Who’s Likely to Rob You? Not the Person You’d Expect.

Posted December 23, 2014 by Koorsen Fire & Security

Who’s Likely to Rob You? Not the Person You’d Expect.

Maybe you think of thieves as Clint Eastwood types who use high-tech equipment to elude commercial security systems and make off with the jewels. Those exist, sure, but they’re probably not the ones you need to worry about.

“This sounds strange, but really if you’re going to get robbed, you want it to be by the true professional,” said Chris Moore, Vice President of Security for Koorsen. “Others might come in and cause a lot of damage that means you lose not just some valuables but revenue due to down time for repairs. The true professional is going to get in, take exactly what he wants, and leave everything else alone.”

That percentage of thieves is very small, however. You can break down the threats into three categories.

Employees or others with inside knowledge

By a wide margin, most corporate theft is perpetrated by someone who has inside knowledge of the business.

“You think you can trust your employees, but that just isn’t the world we live in,” Moore said. “These people know the schedule, the type of alarm, the door locks—it’s very easy for them.”

It could be that an employee who’s in a tough spot exploits an opportunity, or you might find that an employee innocently overshares details with a friend who capitalizes on them.

“A business owner needs to operate with a certain level of discretion,” Moore said. “The average employee doesn’t need to know a lot of what they do. In many cases, they have full access to the buildings and know where the money’s kept.”

You also want to make sure that you know who’s working for you. A pre-employment background check takes less than 24 hours, costs very little money, and can fill you in on information prospective employees certainly won’t.

“In my opinion, every new employee should be background-checked,” Moore said.

Beyond that, keeping your schedule flexible goes a long way toward protecting your business. Vary your hours as much as possible. Let it be known that you are often in the building early in the morning or late at night.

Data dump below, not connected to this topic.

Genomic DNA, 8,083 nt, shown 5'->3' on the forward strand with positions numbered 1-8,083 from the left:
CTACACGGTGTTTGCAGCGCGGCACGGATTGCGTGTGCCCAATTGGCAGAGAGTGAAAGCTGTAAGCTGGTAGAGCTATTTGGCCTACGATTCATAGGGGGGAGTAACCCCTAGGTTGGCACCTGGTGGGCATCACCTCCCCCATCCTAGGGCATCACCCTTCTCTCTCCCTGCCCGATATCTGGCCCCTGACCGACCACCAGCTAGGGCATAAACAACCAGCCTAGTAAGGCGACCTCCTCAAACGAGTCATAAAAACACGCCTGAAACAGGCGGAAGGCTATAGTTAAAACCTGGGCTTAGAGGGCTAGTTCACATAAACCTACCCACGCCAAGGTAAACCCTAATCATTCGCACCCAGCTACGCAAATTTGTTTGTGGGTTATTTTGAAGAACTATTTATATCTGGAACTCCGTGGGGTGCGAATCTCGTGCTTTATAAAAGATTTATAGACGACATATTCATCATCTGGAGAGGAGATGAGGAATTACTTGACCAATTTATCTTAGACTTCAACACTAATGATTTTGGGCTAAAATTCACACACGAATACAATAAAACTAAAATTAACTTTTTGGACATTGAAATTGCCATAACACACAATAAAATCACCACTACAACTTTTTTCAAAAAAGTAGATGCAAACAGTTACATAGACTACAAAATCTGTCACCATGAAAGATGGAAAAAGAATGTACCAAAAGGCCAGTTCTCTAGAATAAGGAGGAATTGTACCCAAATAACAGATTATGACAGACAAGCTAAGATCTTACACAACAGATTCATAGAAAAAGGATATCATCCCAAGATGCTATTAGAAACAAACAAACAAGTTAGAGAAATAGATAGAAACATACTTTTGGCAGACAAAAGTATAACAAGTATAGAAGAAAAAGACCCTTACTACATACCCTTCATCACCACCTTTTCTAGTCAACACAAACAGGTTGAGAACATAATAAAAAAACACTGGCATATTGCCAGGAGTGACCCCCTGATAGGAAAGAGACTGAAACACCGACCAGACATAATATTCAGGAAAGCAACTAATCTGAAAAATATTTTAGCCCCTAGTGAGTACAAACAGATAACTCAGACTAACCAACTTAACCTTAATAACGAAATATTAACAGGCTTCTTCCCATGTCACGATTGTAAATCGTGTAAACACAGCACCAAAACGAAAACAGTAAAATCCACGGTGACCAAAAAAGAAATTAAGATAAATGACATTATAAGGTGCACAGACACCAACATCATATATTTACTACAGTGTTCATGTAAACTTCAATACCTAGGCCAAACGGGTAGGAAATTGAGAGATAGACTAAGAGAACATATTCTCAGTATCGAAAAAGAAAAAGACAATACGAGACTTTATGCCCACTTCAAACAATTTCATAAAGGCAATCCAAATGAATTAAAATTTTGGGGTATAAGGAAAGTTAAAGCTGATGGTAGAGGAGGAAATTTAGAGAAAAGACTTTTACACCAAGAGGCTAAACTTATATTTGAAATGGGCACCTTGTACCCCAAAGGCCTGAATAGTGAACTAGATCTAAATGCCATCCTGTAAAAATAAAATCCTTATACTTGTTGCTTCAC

“An employee generally will not take that risk unless it’s easy,” Moore said. “Don’t make it easy.”


If you have expensive equipment out where it’s easily seen from the street, you’re inviting break-ins.

“A lot of theft happens because somebody was just walking by a place that is obviously empty and dark,” Moore said. “They just happen to be there and see something they want, or maybe they happen upon a place that’s unlit and unlocked.”

To keep these kinds of crimes from happening, you need to ensure that you’re not luring “window-shoppers” with computer screens and other pricey machines kept front and center.

“A lot of times, employees leave, but their nice widescreen monitor is on, and it’s just too tempting for someone to break in through the window, grab a thousand dollars worth of stuff and leave,” Moore said.

Keep valuables out of sight, as much as possible. And make sure that screens are off so that they’re not drawing eyes.

During times that the business is closed for a few days, do what you can to keep it from looking that way.

“Just like at home, you don’t want to let mail pile up in the slot,” Moore said. “And one thing I highly recommend is that you get your deep clean during that time. That’s because the cleaners come in, turn on all the lights, and people see them walking around inside and move on to the next building.”

True professionals

“The true professional wants something specific and knows how to get it,” Moore said. “These are the ones who make their living by stealing.”

This is a tougher criminal to protect yourself against, and of course, a security system is your best bet.

Don’t want to spend the money? Moore suggests walking through your building and taking an inventory.

“Scratch your estimates down on a notepad,” Moore said. “If you hit $50,000, you need an alarm system and access control. It’s very affordable, and I’d think just about anyone would spend a couple hundred dollars to protect $50,000.”



Koorsen Fire & Security was founded in 1946 and is a third-generation, family owned business. Over the years, Koorsen has become one of the largest and most respected fire and security companies in the United States with more than 26 locations and over 800 associates. Koorsen Fire & Security is well-known for having the best training in the industry, and is insured and certified to design, install, program, service and repair virtually all fire and security products for any size business. 

Topics: Commercial Security